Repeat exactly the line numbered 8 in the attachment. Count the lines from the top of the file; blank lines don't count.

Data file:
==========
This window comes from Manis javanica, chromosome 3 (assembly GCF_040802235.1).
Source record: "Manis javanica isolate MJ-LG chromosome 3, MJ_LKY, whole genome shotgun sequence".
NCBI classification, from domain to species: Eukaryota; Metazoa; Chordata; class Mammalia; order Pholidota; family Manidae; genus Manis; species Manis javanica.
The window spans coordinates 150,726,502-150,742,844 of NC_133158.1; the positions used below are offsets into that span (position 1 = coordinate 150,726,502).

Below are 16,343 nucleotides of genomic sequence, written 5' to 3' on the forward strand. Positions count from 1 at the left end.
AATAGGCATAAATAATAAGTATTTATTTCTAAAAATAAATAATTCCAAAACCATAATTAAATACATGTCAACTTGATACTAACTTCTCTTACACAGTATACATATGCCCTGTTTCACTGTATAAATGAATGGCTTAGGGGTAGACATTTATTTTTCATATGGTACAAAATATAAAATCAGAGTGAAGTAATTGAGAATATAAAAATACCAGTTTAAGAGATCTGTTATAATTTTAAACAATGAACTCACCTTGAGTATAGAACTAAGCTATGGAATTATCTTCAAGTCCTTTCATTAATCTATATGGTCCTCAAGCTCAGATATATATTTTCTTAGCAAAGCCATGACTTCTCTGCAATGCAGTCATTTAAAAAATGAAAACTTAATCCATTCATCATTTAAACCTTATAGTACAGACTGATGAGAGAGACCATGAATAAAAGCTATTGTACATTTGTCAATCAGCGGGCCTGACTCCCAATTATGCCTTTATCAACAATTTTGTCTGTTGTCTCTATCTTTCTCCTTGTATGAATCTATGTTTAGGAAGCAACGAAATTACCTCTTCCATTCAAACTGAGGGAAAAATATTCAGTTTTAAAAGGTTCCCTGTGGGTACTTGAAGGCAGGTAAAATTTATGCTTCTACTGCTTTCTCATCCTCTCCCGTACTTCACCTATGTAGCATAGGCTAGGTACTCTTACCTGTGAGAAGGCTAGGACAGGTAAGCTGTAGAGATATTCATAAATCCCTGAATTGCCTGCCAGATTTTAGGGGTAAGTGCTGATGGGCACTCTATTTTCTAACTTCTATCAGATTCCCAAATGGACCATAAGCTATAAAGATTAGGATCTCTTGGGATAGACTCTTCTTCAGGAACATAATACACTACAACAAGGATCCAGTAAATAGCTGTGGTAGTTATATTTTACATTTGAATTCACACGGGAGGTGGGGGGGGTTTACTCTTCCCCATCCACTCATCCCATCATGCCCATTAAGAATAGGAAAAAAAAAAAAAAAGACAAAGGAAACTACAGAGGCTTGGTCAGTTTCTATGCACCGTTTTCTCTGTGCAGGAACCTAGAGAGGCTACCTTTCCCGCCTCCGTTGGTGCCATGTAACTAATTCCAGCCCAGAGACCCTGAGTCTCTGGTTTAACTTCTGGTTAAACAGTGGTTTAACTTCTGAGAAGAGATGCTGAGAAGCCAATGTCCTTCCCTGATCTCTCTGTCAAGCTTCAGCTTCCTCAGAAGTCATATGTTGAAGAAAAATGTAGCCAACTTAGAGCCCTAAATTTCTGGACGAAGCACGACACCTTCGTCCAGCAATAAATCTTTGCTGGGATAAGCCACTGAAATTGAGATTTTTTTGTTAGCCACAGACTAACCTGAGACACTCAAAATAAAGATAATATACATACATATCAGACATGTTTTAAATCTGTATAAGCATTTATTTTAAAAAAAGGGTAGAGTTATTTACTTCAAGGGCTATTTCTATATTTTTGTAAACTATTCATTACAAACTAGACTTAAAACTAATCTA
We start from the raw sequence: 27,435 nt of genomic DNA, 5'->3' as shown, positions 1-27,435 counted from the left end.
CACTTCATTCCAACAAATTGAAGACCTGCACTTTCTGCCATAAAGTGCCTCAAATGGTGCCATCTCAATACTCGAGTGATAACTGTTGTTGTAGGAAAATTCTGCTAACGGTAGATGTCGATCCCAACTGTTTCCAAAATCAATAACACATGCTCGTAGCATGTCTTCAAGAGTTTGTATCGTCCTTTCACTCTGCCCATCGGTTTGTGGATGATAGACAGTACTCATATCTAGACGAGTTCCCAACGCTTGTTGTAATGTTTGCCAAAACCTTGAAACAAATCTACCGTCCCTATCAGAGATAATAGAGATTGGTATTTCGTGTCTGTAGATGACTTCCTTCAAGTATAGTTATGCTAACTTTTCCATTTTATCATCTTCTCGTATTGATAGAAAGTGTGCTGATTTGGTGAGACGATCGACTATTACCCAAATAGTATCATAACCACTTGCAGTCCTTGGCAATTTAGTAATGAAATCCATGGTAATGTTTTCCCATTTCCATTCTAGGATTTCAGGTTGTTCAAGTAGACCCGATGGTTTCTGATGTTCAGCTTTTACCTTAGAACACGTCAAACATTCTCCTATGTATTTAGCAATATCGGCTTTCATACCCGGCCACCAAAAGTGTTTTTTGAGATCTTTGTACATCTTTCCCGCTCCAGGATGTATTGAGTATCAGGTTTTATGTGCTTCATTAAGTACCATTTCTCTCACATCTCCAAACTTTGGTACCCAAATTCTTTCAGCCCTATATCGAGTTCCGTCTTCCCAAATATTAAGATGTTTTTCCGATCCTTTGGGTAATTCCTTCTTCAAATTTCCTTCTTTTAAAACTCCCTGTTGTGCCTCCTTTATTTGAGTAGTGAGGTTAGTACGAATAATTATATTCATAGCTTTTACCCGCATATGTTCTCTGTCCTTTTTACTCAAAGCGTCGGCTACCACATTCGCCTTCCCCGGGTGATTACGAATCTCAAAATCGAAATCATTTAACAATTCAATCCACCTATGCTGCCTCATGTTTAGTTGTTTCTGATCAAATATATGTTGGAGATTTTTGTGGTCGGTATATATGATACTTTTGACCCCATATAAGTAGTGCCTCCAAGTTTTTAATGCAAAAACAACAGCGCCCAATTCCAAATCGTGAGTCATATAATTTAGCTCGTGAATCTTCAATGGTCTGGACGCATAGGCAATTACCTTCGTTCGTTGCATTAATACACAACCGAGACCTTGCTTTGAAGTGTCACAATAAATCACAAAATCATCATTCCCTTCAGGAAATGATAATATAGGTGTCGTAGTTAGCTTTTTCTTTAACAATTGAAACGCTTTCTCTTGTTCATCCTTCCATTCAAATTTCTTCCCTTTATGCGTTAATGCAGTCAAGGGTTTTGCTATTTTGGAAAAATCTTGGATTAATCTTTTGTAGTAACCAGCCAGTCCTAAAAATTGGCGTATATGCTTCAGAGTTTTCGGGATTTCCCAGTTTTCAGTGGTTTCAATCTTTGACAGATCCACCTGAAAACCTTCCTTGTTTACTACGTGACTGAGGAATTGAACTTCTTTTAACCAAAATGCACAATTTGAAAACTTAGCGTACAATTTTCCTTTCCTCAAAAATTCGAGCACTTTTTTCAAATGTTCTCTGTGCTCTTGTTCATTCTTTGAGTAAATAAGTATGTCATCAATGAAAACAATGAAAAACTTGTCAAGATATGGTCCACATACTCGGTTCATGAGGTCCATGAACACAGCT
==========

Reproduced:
CACTTCATTCCAACAAATTGAAGACCTGCACTTTCTGCCATAAAGTGCCTCAAATGGTGCCATCTCAATACTCGAGTGATAACTGTTGTTGTAGGAAAATTCTGCTAACGGTAGATGTCGATCCCAACTGTTTCCAAAATCAATAACACATGCTCGTAGCATGTCTTCAAGAGTTTGTATCGTCCTTTCACTCTGCCCATCGGTTTGTGGATGATAGACAGTACTCATATCTAGACGAGTTCCCAACGCTTGTTGTAATGTTTGCCAAAACCTTGAAACAAATCTACCGTCCCTATCAGAGATAATAGAGATTGGTATTTCGTGTCTGTAGATGACTTCCTTCAAGTATAGTTATGCTAACTTTTCCATTTTATCATCTTCTCGTATTGATAGAAAGTGTGCTGATTTGGTGAGACGATCGACTATTACCCAAATAGTATCATAACCACTTGCAGTCCTTGGCAATTTAGTAATGAAATCCATGGTAATGTTTTCCCATTTCCATTCTAGGATTTCAGGTTGTTCAAGTAGACCCGATGGTTTCTGATGTTCAGCTTTTACCTTAGAACACGTCAAACATTCTCCTATGTATTTAGCAATATCGGCTTTCATACCCGGCCACCAAAAGTGTTTTTTGAGATCTTTGTACATCTTTCCCGCTCCAGGATGTATTGAGTATCAGGTTTTATGTGCTTCATTAAGTACCATTTCTCTCACATCTCCAAACTTTGGTACCCAAATTCTTTCAGCCCTATATCGAGTTCCGTCTTCCCAAATATTAAGATGTTTTTCCGATCCTTTGGGTAATTCCTTCTTCAAATTTCCTTCTTTTAAAACTCCCTGTTGTGCCTCCTTTATTTGAGTAGTGAGGTTAGTACGAATAATTATATTCATAGCTTTTACCCGCATATGTTCTCTGTCCTTTTTACTCAAAGCGTCGGCTACCACATTCGCCTTCCCCGGGTGATTACGAATCTCAAAATCGAAATCATTTAACAATTCAATCCACCTATGCTGCCTCATGTTTAGTTGTTTCTGATCAAATATATGTTGGAGATTTTTGTGGTCGGTATATATGATACTTTTGACCCCATATAAGTAGTGCCTCCAAGTTTTTAATGCAAAAACAACAGCGCCCAATTCCAAATCGTGAGTCATATAATTTAGCTCGTGAATCTTCAATGGTCTGGACGCATAGGCAATTACCTTCGTTCGTTGCATTAATACACAACCGAGACCTTGCTTTGAAGTGTCACAATAAATCACAAAATCATCATTCCCTTCAGGAAATGATAATATAGGTGTCGTAGTTAGCTTTTTCTTTAACAATTGAAACGCTTTCTCTTGTTCATCCTTCCATTCAAATTTCTTCCCTTTATGCGTTAATGCAGTCAAGGGTTTTGCTATTTTGGAAAAATCTTGGATTAATCTTTTGTAGTAACCAGCCAGTCCTAAAAATTGGCGTATATGCTTCAGAGTTTTCGGGATTTCCCAGTTTTCAGTGGTTTCAATCTTTGACAGATCCACCTGAAAACCTTCCTTGTTTACTACGTGACTGAGGAATTGAACTTCTTTTAACCAAAATGCACAATTTGAAAACTTAGCGTACAATTTTCCTTTCCTCAAAAATTCGAGCACTTTTTTCAAATGTTCTCTGTGCTCTTGTTCATTCTTTGAGTAAATAAGTATGTCATCAATGAAAACAATGAAAAACTTGTCAAGATATGGTCCACATACTCGGTTCATGAGGTCCATGAACACAGCT